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When the Caregiving Ends: Recovering from Loss, Rebuilding Your Life

In between, the grief wells up and the memories come to the surface and collide

By Connie Baher

Suddenly, after months, maybe years of caregiving, it's over. For me, it was just after midnight on a Monday in December. The phone rang, and a voice from Skilled Nursing said, "I'm sorry to tell you that your mother passed away at 12:10 this morning."

"Oh my god, it's over," I gasped. I felt a clutching in the pit of my stomach. Oh my god, it's finally over.

A field of forget-me-not flowers. Next Avenue, caregiving
"Care does not end with death but involves actively caring for memories."  |  Credit: Photo by Kat Banachowicz

It may have been different for you — perhaps you were there when they died. Perhaps it was peaceful; perhaps it wasn't. Maybe you were waiting for a plane back home when you got the news that Dad had died.

However it happened, your person died, and your caregiving is over. Loss … and guilt. You feel disoriented, unmoored, off-balance, numb and in a fog, and you may also feel guilty.

"After she died I felt guilty that I had the freedom. I felt guilty that I could sleep through the night."

Judy Smith, a former English teacher and Peace Corps volunteer, had brought her ailing mother to her DC home. "Her bedroom was across the hall. After she died I felt guilty that I had the freedom. I felt guilty that I could sleep through the night."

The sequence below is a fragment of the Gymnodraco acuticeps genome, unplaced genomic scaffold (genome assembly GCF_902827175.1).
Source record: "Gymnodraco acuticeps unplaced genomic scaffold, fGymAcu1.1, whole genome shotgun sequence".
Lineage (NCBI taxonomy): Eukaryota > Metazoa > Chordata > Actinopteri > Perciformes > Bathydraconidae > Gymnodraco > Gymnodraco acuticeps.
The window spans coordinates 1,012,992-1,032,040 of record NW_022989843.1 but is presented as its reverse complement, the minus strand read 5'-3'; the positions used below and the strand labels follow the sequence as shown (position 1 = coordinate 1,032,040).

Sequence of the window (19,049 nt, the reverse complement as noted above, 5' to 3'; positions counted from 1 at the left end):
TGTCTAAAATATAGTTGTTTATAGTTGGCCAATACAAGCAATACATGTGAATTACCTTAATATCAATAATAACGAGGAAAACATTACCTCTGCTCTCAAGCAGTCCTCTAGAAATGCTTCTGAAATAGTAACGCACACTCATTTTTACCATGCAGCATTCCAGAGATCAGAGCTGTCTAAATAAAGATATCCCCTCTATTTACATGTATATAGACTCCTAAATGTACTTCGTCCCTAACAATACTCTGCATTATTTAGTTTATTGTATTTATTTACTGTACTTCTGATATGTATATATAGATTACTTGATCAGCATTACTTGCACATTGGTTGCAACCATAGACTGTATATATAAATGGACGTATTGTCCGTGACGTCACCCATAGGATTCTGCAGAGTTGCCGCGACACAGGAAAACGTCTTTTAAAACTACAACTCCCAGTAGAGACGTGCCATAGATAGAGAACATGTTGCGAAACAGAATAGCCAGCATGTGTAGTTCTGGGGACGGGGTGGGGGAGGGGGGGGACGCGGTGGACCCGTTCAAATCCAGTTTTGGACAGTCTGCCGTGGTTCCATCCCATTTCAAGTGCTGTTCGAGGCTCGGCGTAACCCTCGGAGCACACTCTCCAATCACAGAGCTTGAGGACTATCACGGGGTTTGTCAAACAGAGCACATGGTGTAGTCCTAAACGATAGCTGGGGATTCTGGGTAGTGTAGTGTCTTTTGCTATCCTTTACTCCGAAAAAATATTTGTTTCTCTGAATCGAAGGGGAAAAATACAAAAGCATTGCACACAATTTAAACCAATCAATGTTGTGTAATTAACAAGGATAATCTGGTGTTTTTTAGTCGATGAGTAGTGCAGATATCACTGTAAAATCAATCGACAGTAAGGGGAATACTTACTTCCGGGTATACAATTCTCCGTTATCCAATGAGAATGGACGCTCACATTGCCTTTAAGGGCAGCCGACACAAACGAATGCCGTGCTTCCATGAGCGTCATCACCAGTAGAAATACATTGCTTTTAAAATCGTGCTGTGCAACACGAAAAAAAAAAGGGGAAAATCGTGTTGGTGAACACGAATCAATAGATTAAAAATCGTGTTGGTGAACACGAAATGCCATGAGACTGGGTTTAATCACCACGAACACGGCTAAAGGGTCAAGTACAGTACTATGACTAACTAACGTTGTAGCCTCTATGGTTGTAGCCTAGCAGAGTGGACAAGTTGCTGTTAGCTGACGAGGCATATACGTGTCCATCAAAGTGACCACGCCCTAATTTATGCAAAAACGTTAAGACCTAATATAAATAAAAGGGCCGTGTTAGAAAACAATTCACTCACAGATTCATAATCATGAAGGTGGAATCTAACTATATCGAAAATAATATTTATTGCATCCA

The Hardest Job in the World

"It's the number one thing that people tell me afterwards," says Selena Tourtillotte, a hospice social worker in southern California. "They feel so guilty. 'Am I a horrible person to feel a little relieved?' they ask. There's no need to feel guilty, it's perfectly normal. Being a family caregiver is the hardest job in the whole world. It's natural to feel some sense of relief."

And what if you weren't there when they died? You stepped out for coffee, and when you came back into the room, your person had passed. Carmel Murphy-Kotyan is a Massachusetts-based caregiver consultant and founder of Elder Service Network

"It's as if they wait until you walk out the door. I hear that a lot. There is nothing to feel guilty about. People pass the way they do. Sometimes when they're by themselves, that's when they pass. There should be no guilt. It is a solo journey."

Grieving on Your Terms

Recent thinking about grief suggests that we zigzag between moving forward with our lives and revisiting the loss. So the following days are filled with the cut-and-dried tasks of emptying our person's room, calling the lawyer and notifying Social Security.

"The key to grief after caregiving is to allow yourself that time to grieve."